Intraoperative Monitoring of the Brain

  • Hironobu Hayashi
  • Masahiko Kawaguchi


Intraoperative brain monitoring during surgery at risk of neurological damage has become a common tool to minimize neurological morbidity and would be beneficial both for the clinicians and in particular for the patients. Currently, multimodal approaches are available for intraoperative monitoring of brain hemodynamics, oxygenation, metabolism, and function. The use of brain monitoring allows the anesthesiologist and surgeon to intervene before irreversible damage occurs. Since a single monitoring cannot detect all instances of cerebral compromise, simultaneous implementation of multiple variables enhances detection of critical situations and provides its responses to therapeutic interventions. This chapter will provide an overview and recent evidence of brain monitoring applicable to intraoperative and critical care management of patients with neurologic disease, focusing on intracranial pressure, transcranial Doppler, near-infrared spectroscopy, electroencephalography, and evoked potentials (somatosensory evoked potential, myogenic motor evoked potential, auditory brain stem response, and visual evoked potential). In addition, we discuss the interaction between the anesthetic agents and the specific brain monitoring modalities to be monitored.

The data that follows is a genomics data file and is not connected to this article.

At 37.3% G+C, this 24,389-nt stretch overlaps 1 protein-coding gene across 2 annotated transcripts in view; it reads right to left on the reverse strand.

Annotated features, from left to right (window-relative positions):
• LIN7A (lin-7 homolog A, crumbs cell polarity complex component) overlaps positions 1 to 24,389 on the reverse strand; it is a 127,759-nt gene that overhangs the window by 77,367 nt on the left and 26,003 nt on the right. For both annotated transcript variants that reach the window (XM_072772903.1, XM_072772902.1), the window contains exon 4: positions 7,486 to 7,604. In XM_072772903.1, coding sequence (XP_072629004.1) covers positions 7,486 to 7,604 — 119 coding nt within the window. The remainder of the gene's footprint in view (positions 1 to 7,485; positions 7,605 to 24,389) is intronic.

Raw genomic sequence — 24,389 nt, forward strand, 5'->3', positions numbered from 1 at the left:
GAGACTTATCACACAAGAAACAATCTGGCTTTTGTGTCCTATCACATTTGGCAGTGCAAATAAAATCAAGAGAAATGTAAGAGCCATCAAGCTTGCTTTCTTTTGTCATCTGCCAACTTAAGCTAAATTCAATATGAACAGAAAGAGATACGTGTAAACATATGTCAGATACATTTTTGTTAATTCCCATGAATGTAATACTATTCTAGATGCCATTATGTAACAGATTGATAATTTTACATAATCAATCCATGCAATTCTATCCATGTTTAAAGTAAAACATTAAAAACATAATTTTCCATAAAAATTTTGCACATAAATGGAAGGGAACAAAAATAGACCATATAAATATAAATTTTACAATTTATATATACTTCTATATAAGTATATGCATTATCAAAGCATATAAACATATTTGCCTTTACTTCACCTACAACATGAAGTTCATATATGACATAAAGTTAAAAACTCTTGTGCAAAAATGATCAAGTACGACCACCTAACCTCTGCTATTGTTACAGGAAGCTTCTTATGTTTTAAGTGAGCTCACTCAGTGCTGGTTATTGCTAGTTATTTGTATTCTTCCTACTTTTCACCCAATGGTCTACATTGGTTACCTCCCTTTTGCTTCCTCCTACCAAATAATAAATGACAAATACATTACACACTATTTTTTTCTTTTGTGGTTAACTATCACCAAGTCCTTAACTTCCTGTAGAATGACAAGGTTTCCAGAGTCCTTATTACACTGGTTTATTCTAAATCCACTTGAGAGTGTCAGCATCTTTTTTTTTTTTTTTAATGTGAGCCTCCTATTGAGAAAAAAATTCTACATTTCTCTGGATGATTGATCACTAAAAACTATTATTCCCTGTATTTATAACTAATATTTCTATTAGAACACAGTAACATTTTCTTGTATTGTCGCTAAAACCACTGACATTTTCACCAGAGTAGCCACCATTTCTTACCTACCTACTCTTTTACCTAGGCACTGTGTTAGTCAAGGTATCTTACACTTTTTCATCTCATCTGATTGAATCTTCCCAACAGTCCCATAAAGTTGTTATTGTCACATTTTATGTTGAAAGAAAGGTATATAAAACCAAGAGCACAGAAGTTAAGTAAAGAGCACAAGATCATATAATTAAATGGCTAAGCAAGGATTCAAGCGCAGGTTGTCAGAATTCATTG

Intracranial pressure Transcranial Doppler Near-infrared spectroscopy Electroencephalography Somatosensory evoked potential Motor evoked potential Auditory brain stem response Visual evoked potential 


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Copyright information

© Springer Nature Singapore Pte Ltd. 2019

Authors and Affiliations

  • Hironobu Hayashi
    • 1
  • Masahiko Kawaguchi
    • 1
  1. 1.Department of AnesthesiologyNara Medical University HospitalKashiharaJapan

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